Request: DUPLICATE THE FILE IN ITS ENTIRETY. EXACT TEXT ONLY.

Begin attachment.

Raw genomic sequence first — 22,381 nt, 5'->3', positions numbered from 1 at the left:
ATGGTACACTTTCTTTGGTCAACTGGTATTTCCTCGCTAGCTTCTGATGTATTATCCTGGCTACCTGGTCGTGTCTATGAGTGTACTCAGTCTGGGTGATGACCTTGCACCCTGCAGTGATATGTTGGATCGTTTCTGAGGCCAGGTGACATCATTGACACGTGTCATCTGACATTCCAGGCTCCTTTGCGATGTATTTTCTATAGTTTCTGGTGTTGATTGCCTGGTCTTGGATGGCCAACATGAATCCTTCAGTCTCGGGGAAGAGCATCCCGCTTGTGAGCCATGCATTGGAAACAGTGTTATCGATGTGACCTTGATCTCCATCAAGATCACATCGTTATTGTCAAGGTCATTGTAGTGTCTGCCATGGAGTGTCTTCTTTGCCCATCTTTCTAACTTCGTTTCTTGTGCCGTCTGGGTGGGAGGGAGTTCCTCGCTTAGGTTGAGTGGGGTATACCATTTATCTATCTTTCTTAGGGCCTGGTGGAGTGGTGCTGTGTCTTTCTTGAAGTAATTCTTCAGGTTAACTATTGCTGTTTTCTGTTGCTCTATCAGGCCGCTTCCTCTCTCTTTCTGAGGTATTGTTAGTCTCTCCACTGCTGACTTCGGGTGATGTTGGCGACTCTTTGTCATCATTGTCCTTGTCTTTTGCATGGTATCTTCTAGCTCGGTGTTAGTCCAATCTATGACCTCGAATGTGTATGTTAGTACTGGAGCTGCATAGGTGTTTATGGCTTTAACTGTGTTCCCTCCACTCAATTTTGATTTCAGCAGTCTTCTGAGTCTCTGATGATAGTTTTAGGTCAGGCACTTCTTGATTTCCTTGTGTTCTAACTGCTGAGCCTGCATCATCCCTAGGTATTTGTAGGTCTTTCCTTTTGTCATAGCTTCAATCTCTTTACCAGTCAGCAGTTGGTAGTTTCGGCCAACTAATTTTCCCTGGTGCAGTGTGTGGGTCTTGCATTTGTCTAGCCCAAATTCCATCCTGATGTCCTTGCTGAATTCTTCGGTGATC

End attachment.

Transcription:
Raw genomic sequence first — 22,381 nt, 5'->3', positions numbered from 1 at the left:
ATGGTACACTTTCTTTGGTCAACTGGTATTTCCTCGCTAGCTTCTGATGTATTATCCTGGCTACCTGGTCGTGTCTATGAGTGTACTCAGTCTGGGTGATGACCTTGCACCCTGCAGTGATATGTTGGATCGTTTCTGAGGCCAGGTGACATCATTGACACGTGTCATCTGACATTCCAGGCTCCTTTGCGATGTATTTTCTATAGTTTCTGGTGTTGATTGCCTGGTCTTGGATGGCCAACATGAATCCTTCAGTCTCGGGGAAGAGCATCCCGCTTGTGAGCCATGCATTGGAAACAGTGTTATCGATGTGACCTTGATCTCCATCAAGATCACATCGTTATTGTCAAGGTCATTGTAGTGTCTGCCATGGAGTGTCTTCTTTGCCCATCTTTCTAACTTCGTTTCTTGTGCCGTCTGGGTGGGAGGGAGTTCCTCGCTTAGGTTGAGTGGGGTATACCATTTATCTATCTTTCTTAGGGCCTGGTGGAGTGGTGCTGTGTCTTTCTTGAAGTAATTCTTCAGGTTAACTATTGCTGTTTTCTGTTGCTCTATCAGGCCGCTTCCTCTCTCTTTCTGAGGTATTGTTAGTCTCTCCACTGCTGACTTCGGGTGATGTTGGCGACTCTTTGTCATCATTGTCCTTGTCTTTTGCATGGTATCTTCTAGCTCGGTGTTAGTCCAATCTATGACCTCGAATGTGTATGTTAGTACTGGAGCTGCATAGGTGTTTATGGCTTTAACTGTGTTCCCTCCACTCAATTTTGATTTCAGCAGTCTTCTGAGTCTCTGATGATAGTTTTAGGTCAGGCACTTCTTGATTTCCTTGTGTTCTAACTGCTGAGCCTGCATCATCCCTAGGTATTTGTAGGTCTTTCCTTTTGTCATAGCTTCAATCTCTTTACCAGTCAGCAGTTGGTAGTTTCGGCCAACTAATTTTCCCTGGTGCAGTGTGTGGGTCTTGCATTTGTCTAGCCCAAATTCCATCCTGATGTCCTTGCTGAATTCTTCGGTGATC